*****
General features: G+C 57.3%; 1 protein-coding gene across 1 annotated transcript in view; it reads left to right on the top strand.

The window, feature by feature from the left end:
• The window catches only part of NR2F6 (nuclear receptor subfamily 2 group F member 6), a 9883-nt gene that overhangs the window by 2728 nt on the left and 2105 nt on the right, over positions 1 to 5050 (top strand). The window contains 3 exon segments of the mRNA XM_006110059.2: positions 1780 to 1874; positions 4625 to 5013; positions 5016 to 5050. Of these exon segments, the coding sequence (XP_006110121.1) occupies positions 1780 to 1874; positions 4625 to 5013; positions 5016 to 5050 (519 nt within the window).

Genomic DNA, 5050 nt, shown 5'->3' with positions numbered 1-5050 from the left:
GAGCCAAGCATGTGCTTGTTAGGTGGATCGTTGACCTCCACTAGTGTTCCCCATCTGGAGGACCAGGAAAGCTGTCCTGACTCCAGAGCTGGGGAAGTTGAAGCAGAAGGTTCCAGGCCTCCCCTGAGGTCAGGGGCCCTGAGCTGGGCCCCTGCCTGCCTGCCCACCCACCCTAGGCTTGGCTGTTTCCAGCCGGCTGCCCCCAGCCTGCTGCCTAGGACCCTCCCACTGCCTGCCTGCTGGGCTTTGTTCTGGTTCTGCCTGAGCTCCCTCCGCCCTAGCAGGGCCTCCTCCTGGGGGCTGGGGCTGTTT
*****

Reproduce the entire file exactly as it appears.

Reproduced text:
General features: G+C 57.3%; 1 protein-coding gene across 1 annotated transcript in view; it reads left to right on the top strand.

The window, feature by feature from the left end:
• The window catches only part of NR2F6 (nuclear receptor subfamily 2 group F member 6), a 9883-nt gene that overhangs the window by 2728 nt on the left and 2105 nt on the right, over positions 1 to 5050 (top strand). The window contains 3 exon segments of the mRNA XM_006110059.2: positions 1780 to 1874; positions 4625 to 5013; positions 5016 to 5050. Of these exon segments, the coding sequence (XP_006110121.1) occupies positions 1780 to 1874; positions 4625 to 5013; positions 5016 to 5050 (519 nt within the window).

Genomic DNA, 5050 nt, shown 5'->3' with positions numbered 1-5050 from the left:
GAGCCAAGCATGTGCTTGTTAGGTGGATCGTTGACCTCCACTAGTGTTCCCCATCTGGAGGACCAGGAAAGCTGTCCTGACTCCAGAGCTGGGGAAGTTGAAGCAGAAGGTTCCAGGCCTCCCCTGAGGTCAGGGGCCCTGAGCTGGGCCCCTGCCTGCCTGCCCACCCACCCTAGGCTTGGCTGTTTCCAGCCGGCTGCCCCCAGCCTGCTGCCTAGGACCCTCCCACTGCCTGCCTGCTGGGCTTTGTTCTGGTTCTGCCTGAGCTCCCTCCGCCCTAGCAGGGCCTCCTCCTGGGGGCTGGGGCTGTTT